Sexual Secrets of a Japanese Buddhist Temple

Japan is full of secrets hidden in plain view. To the casual observer Japan is a conservative and reserved society. Even those “breaking” with conformity tend to gather together and dress alike. But as most Japan insiders know, scratch the surface just a little and shocking secrets can come to light. I discovered one such secret while visiting a rural Japanese Buddhist temple on the island of Shikoku. While walking the Shikoku Pilgrimage, a 900 mile route which hits 88 Buddhist temples, I stopped for a rest at a simple mountain village temple in Ehime Prefecture. Sitting between Temples 65 and 66, Jofuku-ji Tsubaki-do, is an unassuming and polite temple. Precise cedar beams mirror the thoughtful manicured garden as every detail of the clean temple grounds  was carefully planned out.  Japanese temples are wonderful places that incorporate the the more mundane concerns of folk religion right alongside the loftier goals Read full article…

3 Most Dangerous Japanese Matsuri (festivals) to Experience

There is no better way to taste traditional Japanese life and culture than through one of the thousands of matsuri held across Japan each year. They come in all shapes in sizes, with dancing, singing, drinking, lots and lots of drinking, naked g-stringed men, massive floats, and portable shrines to take the gods (8 million at last count) out for a spin around the neighborhood and a bit of fresh air. Most are innocent communal affairs but a few are down right deadly.

My 3 Best Kept Travel Secrets

My friend Megan who writes the blog See. Write. Live. nominated me to share my three best travel secrets on Todd’s Wanderings. The nomination is a part of Trip Base Blog tag in which the Top Bloggers’ Best Kept Travel Secrets will be published in a free ebook that will be shared with the “entire online community…” Hmmm, good luck with that! First, I had to decide if my secrets were safe for the average traveler…my lawyers tell me I should be okay (by reading this you have now waived all your rights). So here you are, some of my well kept secrets, and favorite places in this wonderful world: 1. Mount Koya, Japan Aschaf Everyone visits the major temples in Kyoto and Nara but these days they are little more than tourist attractions, albeit pretty ones, lacking that lived in, struggle for enlightenment feel. Mount Koya, the secluded mountain Read full article…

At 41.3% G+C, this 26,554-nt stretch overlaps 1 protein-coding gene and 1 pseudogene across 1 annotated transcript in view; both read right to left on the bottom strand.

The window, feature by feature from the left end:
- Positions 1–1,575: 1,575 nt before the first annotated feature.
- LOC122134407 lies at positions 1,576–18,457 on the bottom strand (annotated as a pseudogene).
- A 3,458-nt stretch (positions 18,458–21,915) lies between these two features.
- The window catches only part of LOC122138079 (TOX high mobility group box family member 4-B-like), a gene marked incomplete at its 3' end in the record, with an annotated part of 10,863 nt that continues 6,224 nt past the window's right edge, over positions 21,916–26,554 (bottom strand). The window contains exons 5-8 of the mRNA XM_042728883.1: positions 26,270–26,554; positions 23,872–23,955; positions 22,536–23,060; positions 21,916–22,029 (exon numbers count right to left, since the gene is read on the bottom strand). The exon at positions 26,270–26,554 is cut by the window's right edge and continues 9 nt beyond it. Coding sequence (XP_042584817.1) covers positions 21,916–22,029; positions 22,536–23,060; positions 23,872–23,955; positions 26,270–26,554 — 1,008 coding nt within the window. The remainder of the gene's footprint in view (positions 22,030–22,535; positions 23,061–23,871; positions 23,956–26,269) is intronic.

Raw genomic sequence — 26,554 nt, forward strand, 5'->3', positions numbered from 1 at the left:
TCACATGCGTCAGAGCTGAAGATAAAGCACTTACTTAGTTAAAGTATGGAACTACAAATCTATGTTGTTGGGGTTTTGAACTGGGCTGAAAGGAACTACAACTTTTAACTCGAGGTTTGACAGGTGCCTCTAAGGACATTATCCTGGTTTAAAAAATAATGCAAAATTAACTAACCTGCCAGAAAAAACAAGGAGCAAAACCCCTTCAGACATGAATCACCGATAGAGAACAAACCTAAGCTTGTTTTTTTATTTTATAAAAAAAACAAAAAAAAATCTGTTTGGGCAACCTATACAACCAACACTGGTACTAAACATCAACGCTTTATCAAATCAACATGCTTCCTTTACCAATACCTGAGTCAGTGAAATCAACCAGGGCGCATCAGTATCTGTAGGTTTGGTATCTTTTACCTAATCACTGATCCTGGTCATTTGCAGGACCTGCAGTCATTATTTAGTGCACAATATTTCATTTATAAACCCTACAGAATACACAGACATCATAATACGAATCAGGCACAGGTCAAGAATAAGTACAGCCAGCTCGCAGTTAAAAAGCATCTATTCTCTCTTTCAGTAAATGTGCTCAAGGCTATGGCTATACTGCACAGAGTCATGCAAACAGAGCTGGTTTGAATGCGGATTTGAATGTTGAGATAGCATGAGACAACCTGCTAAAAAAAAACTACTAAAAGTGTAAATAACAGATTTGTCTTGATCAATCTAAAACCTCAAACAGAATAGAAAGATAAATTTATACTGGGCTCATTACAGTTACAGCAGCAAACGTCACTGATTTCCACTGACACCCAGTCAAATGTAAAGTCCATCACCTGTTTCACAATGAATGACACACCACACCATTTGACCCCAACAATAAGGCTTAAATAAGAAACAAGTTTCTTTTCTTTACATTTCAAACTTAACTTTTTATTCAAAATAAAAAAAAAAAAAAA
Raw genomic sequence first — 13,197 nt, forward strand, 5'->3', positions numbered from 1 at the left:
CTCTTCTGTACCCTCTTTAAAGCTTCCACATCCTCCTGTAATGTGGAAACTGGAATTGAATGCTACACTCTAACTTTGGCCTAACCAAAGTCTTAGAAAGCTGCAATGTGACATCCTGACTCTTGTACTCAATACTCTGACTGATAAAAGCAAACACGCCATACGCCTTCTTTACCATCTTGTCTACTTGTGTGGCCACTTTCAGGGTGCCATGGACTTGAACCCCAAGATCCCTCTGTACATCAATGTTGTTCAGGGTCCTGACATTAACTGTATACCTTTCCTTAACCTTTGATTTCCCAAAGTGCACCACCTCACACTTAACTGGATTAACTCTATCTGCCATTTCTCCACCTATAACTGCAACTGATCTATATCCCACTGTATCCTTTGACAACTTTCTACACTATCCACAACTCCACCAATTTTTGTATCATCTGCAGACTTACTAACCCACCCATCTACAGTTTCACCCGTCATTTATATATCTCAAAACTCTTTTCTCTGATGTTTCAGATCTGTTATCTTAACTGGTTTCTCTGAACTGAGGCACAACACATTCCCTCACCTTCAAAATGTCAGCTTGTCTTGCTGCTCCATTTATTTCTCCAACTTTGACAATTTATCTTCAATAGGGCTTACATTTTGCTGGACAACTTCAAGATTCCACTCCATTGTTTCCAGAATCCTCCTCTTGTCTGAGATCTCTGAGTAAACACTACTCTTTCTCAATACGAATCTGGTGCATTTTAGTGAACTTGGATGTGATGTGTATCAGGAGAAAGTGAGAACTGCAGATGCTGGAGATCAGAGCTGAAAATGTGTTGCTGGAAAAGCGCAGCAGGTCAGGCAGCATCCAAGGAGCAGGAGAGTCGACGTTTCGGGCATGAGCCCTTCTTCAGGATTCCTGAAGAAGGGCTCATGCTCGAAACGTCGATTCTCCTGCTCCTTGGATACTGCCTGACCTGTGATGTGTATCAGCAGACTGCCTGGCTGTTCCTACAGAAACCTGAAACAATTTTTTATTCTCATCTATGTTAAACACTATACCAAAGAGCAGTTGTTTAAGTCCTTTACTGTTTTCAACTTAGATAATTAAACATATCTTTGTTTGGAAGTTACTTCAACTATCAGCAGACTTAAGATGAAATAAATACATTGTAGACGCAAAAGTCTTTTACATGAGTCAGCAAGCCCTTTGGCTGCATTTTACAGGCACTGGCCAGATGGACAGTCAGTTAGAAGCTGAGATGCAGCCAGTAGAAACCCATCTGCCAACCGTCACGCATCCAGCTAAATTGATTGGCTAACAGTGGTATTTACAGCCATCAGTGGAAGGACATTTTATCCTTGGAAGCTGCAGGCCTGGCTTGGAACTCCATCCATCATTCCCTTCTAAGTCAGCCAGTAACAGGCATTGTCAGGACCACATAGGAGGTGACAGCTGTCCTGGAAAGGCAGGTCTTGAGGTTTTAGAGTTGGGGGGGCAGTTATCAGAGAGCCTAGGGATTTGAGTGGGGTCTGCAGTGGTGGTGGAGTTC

The Hermit in Seclusion

Deep rumbling chants rolled out of the cedar temple, pushed by the rhythmic precision of the perfectly timed drums, as the Buddhist monk led the daily dawn service. The morning air was crisp and carried the scent of pine and earth from the remote Japanese mountaintop. Prayer beads wrapped around my left hand, 108 plastic balls reminding me of my earthly sins, I knelt Japanese style in a dimly lit temple wondering if feeling would ever return to my feet. Gold ringlets hung from the ceiling, radiating above a thousand armed statue of the Bodhisattva of Compassion sitting directly in front of me. One hour later, my prayers were answered. The monk concluded the ceremony and encouraged us to relax our legs before he spoke about the Buddha’s teachings. Sighs of restrained relief and pain filled the dim temple as seven Japanese pilgrims sitting on either side of me shifted Read full article…

Back to Japan

I have been very busy these past few months, with work, travel, and updating Todd’s Wanderings. As I am sure you have noticed, I have redesigned the layout of the blog and I will be adding new features in the coming months. More importantly I bought a new Sony camera, the evidence of which you will find in all of my latest posts, starting with where I bought the camera…Japan. In late August I met Kay (during her home leave) in Japan for a 10 day vacation. I lived in Japan for 5 years but have not been back in over 2 years. Despite traveling during the hottest and most humid time of the summer we had a great time. We spent some time in Tokyo, in Kamakura, and up north in Gunma Prefecture to escape the heat and the traffic. Just outside of Shinjuku Station. Coming from Sri Lanka Read full article…